There have been egregious applications of slavery throughout history which have dehumanized people (often through racist justification) by arbitrarily deeming them property of another person. From my understanding, slavery in OT Jerusalem was not like that. It wasn't ethnically-based (Jews were often slaves of Jews), and it was temporary. It was more of an indentured service-type arrangement in which the slave settled his real debt to his slave master.
Regarding the laws of Isreal, I think it's important to realize that there are three categories of law:
1) the moral laws being a sort of universal trascendent set of standards (summarized by Christ as first, love the Lord your God with all your heart, soul, mind and strength, and secondly, love others as you love yourself...once we have those down pat, we should be good to go ;) )
2) The civil laws in many ways were application of moral standards, but in some ways were not nec. so. These, I think, are what set the nation of Israel apart. As God's chosen nation, they were the standard-bearers of his Word and were to set an example as an (imperfect) version of a holy nation. In the old testament, converts became Jews and so they were expected to uphold the civil law of Israel. In the New Testament, though, the gospel went forth to all nations; instead of bringing people into Judaism, the Gospel transcended national identity (there is neither Jew nor Greek). So gentiles were not expected to behave as Jews -- though there was some considerable strife amongst the apostles here in the begining. (To be fair, they weren't expected to behave as Gentiles, etiher) The civil laws of Israel were not longer applicable, per se. to the Christian. Civil law is still an applicable concept, but we can't expect secular nations to adopt the same codes as ancient Isreal.
(I would note here, too, that there is a distinction between an individual application of the law, and the State's. The State had authority to mete out justice in ways the individual did not. For example, I would contend (though honest arguments can be had regarding this) that the death penalty is a perfectly valid application of state justice which is consistent with Bibilical teachings, becasue the State has the authority to "wield the sword" in ways in which the individual does not.)
3) The ceremonial law was the law of the temple and the rituals of sacrifice for atonement (see: Leviticus). The book of Hebrews addresses the cessation of sacrifices. (esp: Hebrews 10:17-18), but basically, as moral laws were inevitably broken, the priests had been instructed to perform sacrifices on behalf of the people. Some of these were rather complex and precise, and there was a good deal of instruction surrounding these processes. When Jesus -- referred to as the Lamb of God -- died as the ultimate atoning sacrifice, these practices were identified as "shadows" which had not offered atonement in and of themselves, but rather pointed to a coming atonement found in Jesus. These prepared the people's minds for the signficance of what Jesus had come to do. Once he atoned for the sins of the world, the cermonial sacrifices were not only no longer needed, but also borderline blasphemous (at least by my reading) as they suggested a certain need for continued atonement beyond Christ's shed blood.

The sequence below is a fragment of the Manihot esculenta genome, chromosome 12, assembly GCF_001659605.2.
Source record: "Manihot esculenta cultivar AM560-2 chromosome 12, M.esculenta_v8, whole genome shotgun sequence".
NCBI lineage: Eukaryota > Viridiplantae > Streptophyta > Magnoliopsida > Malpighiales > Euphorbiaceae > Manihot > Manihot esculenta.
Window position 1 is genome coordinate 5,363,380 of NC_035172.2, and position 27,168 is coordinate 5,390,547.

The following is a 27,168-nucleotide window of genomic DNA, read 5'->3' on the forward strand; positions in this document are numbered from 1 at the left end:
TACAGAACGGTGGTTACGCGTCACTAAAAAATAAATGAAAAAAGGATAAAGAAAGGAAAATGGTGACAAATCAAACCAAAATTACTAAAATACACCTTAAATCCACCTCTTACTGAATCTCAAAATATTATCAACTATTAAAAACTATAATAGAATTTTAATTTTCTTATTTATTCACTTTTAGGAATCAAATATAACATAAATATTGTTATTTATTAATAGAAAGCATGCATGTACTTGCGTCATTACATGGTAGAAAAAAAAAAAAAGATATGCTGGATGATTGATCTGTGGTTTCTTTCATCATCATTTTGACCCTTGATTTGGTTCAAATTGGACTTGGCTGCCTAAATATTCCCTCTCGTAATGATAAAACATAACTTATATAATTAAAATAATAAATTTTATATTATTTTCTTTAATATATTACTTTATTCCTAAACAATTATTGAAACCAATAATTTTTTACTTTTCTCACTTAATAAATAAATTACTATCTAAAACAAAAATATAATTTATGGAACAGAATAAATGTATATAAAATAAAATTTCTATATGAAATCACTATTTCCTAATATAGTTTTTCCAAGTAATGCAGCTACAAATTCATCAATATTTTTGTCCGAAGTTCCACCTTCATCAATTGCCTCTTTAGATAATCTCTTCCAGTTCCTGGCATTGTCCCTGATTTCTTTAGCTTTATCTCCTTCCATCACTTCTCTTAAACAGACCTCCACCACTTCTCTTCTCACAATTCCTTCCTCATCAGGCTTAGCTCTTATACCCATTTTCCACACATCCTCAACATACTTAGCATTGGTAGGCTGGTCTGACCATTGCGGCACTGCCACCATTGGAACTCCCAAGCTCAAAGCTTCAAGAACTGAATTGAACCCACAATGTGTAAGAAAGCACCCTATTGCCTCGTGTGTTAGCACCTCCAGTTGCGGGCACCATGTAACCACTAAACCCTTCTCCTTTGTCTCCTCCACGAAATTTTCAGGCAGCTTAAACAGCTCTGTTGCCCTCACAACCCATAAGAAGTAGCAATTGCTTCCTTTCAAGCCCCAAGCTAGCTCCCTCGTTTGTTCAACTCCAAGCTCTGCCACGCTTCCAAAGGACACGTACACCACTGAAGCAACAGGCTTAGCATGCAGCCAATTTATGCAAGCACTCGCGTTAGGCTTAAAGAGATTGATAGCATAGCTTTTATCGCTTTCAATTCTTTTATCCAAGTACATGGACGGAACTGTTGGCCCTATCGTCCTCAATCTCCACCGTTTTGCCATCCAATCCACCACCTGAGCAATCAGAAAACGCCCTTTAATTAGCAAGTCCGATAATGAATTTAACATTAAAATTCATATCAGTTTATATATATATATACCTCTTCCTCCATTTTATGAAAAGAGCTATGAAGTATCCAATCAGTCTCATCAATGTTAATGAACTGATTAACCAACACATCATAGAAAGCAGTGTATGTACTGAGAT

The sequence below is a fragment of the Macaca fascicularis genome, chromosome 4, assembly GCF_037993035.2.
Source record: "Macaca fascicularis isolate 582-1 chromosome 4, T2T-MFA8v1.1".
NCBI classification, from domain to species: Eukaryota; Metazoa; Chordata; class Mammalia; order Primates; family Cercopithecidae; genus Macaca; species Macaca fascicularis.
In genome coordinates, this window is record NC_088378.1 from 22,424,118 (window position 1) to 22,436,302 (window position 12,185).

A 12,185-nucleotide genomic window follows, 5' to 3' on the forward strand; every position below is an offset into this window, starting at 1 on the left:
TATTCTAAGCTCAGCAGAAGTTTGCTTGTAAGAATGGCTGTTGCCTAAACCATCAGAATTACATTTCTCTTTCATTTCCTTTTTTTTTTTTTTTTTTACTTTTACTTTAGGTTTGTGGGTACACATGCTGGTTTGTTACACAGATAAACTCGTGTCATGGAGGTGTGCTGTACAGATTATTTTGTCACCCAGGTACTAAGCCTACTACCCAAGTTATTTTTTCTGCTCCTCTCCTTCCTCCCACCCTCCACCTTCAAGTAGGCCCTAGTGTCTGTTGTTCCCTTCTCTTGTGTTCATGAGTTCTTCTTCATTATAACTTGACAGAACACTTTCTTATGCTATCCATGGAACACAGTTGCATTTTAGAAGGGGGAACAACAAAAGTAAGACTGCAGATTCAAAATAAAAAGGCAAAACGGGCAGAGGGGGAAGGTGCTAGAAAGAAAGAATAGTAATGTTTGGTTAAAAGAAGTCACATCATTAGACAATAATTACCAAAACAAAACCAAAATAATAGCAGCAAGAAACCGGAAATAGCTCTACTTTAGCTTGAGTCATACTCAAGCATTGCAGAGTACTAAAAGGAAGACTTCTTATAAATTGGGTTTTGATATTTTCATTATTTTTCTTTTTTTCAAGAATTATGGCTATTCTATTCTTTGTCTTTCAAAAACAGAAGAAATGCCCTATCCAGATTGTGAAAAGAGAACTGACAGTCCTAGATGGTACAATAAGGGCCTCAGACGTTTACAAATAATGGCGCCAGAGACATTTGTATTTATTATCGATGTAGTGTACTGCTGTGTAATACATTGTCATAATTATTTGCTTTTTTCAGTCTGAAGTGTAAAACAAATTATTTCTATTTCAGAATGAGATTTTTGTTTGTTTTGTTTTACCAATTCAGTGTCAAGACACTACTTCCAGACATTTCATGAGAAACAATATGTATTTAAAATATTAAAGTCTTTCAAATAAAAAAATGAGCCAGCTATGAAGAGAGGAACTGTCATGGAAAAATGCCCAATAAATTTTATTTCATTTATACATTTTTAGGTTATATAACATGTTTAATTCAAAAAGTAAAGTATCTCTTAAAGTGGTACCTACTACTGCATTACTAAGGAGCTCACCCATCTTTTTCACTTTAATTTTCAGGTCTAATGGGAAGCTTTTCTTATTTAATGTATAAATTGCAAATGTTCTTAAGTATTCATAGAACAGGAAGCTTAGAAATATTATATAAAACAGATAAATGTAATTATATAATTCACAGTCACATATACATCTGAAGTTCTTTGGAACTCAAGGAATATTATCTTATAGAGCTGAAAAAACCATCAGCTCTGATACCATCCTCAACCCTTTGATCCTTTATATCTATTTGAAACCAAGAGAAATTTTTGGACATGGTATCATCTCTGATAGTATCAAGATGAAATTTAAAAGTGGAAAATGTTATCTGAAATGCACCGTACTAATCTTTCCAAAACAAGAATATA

In many ways the civil law and the ceremonial law went hand-in-hand as specifics of Israel. As a nation, they were particularly shown two things with these laws which prepared them for Jesus. 1) Ultimately the standard for holiness is not going to be achieved by giving man a law...no matter how simple the law was (see: Garden of Eden) or how complicated and nuanced it might be (see: Deutoronomy) people managed to break it...the law reveals how deeply sinful man, but it does not save him (see: Romans 3:19-21 esp.) 2) also, the consequences of sin against God -- the Lord of all --are not trifling. Atonement requires the shedding of blood...either the blood of the lawbreaker or a substitute.
Once Jesus came and both upheld the law and died for those of us who didn't, the presentation changed a bit, though the story and flow remains necessary to set the stage. Ironically (maybe?), Jesus actually revealed a stricter moral law (see: Sermon on the Mount) which challenges man to weigh his thoughts and desires more than just his outward actions, but he also revealed a grace that saves inspite of our trangression from the law. Our disobedience isn't simply swept under the rug, but, instead justice was served when "[f]or our sake he made him to be sin who knew no sin, so that in him we might become the righteousness of God." (2 Corinthians 5:20-21 ESV) As we come to understand the grace that is offered to us as sinners, it becomes natural to extend that grace towards those who wrong us.
Bearing in mind the distinction between individual application and corporate application, and understanding our universal need to grace, I think that's how things like "eye for an eye" (state, civil law) can be compatible with things like "turn the other cheek" (individual, moral application).